My whole family loves to go outside. Even when it’s snowy and cold, we love the outdoors. Granted, I don’t think any of us like the snow, cold and wind when we have to be outside for chores, but if we can get out on our own terms, we always enjoy it, no matter what the temperature is.
That’s one of the reasons we love to go cut our own Christmas trees. Almost every year for the last 16, we’ve taken the truck up to the Snowy Range and wandered around in the woods until we found the perfect Christmas tree. Well, maybe not perfect. You can’t find a wild-growing tree that’s as full as one you’d get at a tree lot, but where’s the adventure in that?
We’ve learned a few lessons along the way, though. The first year we were in our current house, with ceilings that are much taller than the old house, we decided we wanted to get a tree that would go all the way to the roof. Unfortunately, for every foot taller a tree is, the trunk is usually several inches wider. All that extra tree adds weight. A lot of weight. Stick with the shorter trees if you don’t want to have an aneurism in the middle of the forest.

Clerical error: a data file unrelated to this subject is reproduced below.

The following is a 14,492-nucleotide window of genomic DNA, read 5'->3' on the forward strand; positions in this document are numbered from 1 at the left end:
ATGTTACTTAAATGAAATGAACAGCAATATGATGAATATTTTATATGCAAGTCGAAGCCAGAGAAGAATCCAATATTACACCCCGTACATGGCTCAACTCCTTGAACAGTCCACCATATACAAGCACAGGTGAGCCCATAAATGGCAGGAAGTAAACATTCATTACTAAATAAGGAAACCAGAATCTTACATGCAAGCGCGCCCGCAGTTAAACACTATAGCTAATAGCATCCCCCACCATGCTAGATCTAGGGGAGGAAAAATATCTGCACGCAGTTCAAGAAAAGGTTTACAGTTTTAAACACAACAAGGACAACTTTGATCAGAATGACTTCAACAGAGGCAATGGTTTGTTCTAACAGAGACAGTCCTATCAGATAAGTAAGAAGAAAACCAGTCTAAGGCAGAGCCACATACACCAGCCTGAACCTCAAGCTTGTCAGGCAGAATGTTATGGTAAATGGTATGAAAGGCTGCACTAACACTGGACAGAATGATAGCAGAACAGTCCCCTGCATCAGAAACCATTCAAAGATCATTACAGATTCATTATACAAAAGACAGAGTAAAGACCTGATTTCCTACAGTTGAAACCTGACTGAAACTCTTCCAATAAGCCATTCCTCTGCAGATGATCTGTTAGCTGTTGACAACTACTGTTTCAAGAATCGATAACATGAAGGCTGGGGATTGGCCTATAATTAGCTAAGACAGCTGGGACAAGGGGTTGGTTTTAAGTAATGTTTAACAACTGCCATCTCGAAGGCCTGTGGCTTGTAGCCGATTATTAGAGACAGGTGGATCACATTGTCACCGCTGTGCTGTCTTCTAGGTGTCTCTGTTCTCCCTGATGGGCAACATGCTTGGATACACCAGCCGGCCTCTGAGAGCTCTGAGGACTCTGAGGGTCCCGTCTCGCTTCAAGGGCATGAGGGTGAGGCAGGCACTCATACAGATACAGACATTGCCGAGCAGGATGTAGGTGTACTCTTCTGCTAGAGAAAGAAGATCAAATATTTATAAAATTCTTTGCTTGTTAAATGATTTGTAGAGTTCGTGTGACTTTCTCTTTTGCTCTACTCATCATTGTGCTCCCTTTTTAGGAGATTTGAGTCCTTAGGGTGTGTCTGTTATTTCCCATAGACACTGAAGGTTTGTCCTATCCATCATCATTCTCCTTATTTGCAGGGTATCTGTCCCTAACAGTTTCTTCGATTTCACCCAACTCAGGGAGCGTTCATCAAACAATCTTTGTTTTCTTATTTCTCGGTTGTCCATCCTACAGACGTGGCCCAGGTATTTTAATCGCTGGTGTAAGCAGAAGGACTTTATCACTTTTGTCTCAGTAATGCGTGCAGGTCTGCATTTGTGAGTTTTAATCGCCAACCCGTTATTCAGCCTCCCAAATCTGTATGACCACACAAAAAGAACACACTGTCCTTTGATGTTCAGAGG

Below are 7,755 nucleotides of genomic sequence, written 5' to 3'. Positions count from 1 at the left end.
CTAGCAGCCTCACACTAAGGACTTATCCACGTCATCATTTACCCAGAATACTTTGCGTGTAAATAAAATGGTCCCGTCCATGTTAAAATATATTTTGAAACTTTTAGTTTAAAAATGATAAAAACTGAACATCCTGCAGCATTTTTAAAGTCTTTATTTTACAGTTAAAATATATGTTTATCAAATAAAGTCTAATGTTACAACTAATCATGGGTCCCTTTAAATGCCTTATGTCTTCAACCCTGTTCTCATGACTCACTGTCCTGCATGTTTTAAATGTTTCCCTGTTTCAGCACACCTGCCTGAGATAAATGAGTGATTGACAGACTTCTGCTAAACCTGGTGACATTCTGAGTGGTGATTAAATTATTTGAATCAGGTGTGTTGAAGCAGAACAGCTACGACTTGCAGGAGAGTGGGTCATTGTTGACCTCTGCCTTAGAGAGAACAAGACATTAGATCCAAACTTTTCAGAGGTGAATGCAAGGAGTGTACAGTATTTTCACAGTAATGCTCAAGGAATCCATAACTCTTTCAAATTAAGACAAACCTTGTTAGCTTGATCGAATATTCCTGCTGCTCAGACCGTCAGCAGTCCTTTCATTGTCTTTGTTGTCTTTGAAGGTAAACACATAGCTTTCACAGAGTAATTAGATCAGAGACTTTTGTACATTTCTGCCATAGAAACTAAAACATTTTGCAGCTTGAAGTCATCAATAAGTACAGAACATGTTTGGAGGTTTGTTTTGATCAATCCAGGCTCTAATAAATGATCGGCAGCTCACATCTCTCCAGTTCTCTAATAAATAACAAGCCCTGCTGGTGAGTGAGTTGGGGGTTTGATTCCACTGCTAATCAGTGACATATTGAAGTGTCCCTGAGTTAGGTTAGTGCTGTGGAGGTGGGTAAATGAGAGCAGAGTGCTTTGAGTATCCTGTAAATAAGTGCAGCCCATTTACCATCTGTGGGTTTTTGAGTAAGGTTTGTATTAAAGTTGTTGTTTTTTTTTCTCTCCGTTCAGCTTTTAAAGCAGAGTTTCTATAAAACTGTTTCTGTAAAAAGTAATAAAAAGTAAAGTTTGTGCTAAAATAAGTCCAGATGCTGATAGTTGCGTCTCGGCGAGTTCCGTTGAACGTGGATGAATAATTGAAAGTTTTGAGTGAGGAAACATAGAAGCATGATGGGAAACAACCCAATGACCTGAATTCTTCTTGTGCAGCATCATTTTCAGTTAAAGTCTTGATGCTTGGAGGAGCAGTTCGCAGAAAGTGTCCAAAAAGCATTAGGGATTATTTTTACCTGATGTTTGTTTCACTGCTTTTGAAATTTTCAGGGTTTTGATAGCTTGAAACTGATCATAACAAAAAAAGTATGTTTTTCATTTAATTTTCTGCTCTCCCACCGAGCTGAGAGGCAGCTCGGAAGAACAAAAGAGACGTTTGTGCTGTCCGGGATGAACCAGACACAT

We learned to be sure to take more than one saw, after the blade broke one year and we had to use the hand axe to cut it the rest of the way down. And we learned to always take a shovel and the tire chains, because those forest roads have a tendency to get a little snow-packed.
But this year, we’re going to be in the Caribbean when we’d usually be hunting for a tree. I think I’d rather spend my vacation in a goose pit or on a late-season whitetail hunt than on a cruise ship, but my wife will be on that boat, so I better be there, too. Maybe we can still sneak up to the hills for a tree when we get home.